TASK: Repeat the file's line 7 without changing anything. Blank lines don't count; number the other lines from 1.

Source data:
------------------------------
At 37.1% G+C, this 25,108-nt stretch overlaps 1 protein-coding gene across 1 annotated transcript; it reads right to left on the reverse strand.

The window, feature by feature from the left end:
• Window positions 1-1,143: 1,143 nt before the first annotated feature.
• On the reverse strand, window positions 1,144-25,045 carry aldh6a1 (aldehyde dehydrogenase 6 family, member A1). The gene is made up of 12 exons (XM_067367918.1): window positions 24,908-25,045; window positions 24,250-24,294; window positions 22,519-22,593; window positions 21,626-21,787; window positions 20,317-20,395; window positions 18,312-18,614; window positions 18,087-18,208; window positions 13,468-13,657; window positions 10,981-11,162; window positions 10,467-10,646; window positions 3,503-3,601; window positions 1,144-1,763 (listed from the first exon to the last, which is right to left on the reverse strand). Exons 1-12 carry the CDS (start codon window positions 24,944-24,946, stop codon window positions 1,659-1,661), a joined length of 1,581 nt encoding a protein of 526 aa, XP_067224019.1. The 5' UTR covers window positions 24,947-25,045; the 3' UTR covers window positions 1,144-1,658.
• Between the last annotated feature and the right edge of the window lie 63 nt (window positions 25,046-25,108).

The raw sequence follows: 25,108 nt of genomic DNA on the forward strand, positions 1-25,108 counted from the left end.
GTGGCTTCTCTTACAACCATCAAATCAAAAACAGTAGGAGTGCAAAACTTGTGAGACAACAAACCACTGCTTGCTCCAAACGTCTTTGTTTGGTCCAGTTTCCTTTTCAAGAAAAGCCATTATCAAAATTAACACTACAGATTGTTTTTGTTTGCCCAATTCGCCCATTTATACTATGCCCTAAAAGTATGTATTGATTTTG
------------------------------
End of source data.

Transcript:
GTGGCTTCTCTTACAACCATCAAATCAAAAACAGTAGGAGTGCAAAACTTGTGAGACAACAAACCACTGCTTGCTCCAAACGTCTTTGTTTGGTCCAGTTTCCTTTTCAAGAAAAGCCATTATCAAAATTAACACTACAGATTGTTTTTGTTTGCCCAATTCGCCCATTTATACTATGCCCTAAAAGTATGTATTGATTTTG